Part 62: Monday, 25th July 1960 – midday

The first day of my holidays. Max up about 2p.m. [sic] A good hour or more before we could get him off. Philip up about 6.30. E. up with him, filling me with guilt feelings, I up about 8.00. Unless I attempt to “do” anything over the next six weeks’ holiday, I shall probably go down to the grave with my “Jewish Literature and Jewish Dogma” article unwritten (chance for you, Philip or Max, me lads). It is comforting, at least, to think that I have had a score of articles, paid for, in print; however much I may natter about what I could do or would like to do or wish I could do or regret I shan’t be able to do or make excuses for not doing – at least, I have done something. Fuit Troja, but at least fuit – better fuit and non est and nunquam erit than nunquam fuit.

Mr Watson, our next door neighbour, died of cancer in the night. Both fine, typical middle-class English people. He tall, slim, a civil engineering contractor, I believe, worked a lot overseas. She good-neighbourly to us (“can I do some ironing for you, the iron’s on” to me while Edith was in hospital). How many of “our people” would make the offer – that I didn’t need to take advantage of it is besides the point – would it occur to E. to make an offer in similar circumstances, I wonder.) She knew, apparently, of his condition; only yesterday morning, while mowing her lawn, she called out “little and often” cheerfully to me.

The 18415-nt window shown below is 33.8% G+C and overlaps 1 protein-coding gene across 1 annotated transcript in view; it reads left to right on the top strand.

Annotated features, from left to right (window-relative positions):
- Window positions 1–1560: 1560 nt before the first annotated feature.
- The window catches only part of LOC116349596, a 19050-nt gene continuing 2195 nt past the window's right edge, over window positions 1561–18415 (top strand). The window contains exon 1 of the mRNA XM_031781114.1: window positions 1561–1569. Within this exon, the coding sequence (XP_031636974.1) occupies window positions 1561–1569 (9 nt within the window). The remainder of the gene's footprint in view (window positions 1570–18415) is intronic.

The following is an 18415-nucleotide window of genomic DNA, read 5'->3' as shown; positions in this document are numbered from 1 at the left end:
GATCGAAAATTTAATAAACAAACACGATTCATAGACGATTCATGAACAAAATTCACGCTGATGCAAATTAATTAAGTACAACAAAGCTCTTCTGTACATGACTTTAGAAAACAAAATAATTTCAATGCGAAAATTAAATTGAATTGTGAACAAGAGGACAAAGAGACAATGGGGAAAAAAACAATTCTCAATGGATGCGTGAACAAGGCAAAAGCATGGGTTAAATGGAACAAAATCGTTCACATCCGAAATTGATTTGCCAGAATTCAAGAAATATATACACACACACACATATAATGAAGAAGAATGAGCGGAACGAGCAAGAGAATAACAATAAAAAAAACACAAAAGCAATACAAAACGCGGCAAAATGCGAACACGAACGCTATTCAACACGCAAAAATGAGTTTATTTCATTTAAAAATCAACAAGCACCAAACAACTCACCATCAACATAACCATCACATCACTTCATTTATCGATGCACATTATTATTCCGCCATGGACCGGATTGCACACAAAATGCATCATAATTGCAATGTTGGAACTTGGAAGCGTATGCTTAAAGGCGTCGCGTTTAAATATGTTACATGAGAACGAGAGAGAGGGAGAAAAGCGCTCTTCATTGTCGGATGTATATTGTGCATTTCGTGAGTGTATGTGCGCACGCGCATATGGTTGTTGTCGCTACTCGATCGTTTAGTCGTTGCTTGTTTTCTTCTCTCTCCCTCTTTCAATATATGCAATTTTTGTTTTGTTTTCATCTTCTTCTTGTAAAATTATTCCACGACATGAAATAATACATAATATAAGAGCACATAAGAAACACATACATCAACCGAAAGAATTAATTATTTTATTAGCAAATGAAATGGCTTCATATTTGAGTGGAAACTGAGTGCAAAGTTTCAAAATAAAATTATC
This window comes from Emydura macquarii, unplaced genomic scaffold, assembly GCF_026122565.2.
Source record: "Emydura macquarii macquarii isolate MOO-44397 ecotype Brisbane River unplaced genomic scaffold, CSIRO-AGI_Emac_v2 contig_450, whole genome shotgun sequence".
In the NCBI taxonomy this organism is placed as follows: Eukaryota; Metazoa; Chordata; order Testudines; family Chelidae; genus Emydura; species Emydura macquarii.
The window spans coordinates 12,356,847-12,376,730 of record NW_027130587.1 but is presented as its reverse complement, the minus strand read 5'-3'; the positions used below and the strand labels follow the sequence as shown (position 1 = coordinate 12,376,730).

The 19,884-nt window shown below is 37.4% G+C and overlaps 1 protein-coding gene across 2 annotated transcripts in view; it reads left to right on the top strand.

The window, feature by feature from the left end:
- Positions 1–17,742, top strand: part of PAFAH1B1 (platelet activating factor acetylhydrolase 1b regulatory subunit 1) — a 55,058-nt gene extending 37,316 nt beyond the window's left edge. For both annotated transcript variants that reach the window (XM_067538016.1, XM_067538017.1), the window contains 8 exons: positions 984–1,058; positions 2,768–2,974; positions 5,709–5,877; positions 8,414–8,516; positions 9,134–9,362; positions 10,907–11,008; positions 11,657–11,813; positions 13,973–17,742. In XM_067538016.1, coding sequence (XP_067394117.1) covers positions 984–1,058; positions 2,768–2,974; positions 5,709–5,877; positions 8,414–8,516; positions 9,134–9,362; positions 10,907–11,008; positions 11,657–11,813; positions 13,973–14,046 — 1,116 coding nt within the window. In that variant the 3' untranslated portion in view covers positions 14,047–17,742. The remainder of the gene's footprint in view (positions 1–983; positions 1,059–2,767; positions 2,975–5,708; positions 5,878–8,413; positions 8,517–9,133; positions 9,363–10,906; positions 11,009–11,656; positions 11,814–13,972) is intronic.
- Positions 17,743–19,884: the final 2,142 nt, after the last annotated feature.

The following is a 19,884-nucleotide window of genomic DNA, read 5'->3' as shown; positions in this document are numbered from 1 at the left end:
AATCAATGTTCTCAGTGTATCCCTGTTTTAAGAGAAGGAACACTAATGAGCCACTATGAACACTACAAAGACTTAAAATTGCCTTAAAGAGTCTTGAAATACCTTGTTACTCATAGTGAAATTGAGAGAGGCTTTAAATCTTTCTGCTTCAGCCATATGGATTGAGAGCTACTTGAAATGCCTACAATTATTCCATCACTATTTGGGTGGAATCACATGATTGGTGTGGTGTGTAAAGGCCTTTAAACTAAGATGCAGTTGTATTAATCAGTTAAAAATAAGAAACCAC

Sam [brother] has subsidised me with £50 and another £50 to come. My net income, before deduction of tax, is over £1300, but we can’t keep on an even keel. Thames and Hudson owe me £24 odd, but I have no further translating commissions. If I had another “God’s Wilderness” job – a “G.W.” job per year – I could, with my one evening a week’s teaching English for Foreigners at Southgate, get by.

One Grunwald, 34, got five years. A cause célèbre. He a refugee, deeply orthodox, lavish supporter of the Jewish clergy, sentenced for fraudulent conversion. Al tismach binpol oyvicha, but I do rejoice, to my shame. Why, what had he done to me? I suppose it’s simple envy of “righteous people” coining it and living in luxury, while I am condemned to a life of genteel poverty. Not, I hasten to write, and as I can never say too often, that I complain – abee gezind. [Yiddish – As long as you’re healthy]. As I told Sam, I feel mean about him. The £100 he’s given us would have given him and Lily a week’s rest at a top Jewish hotel in Bournemouth.


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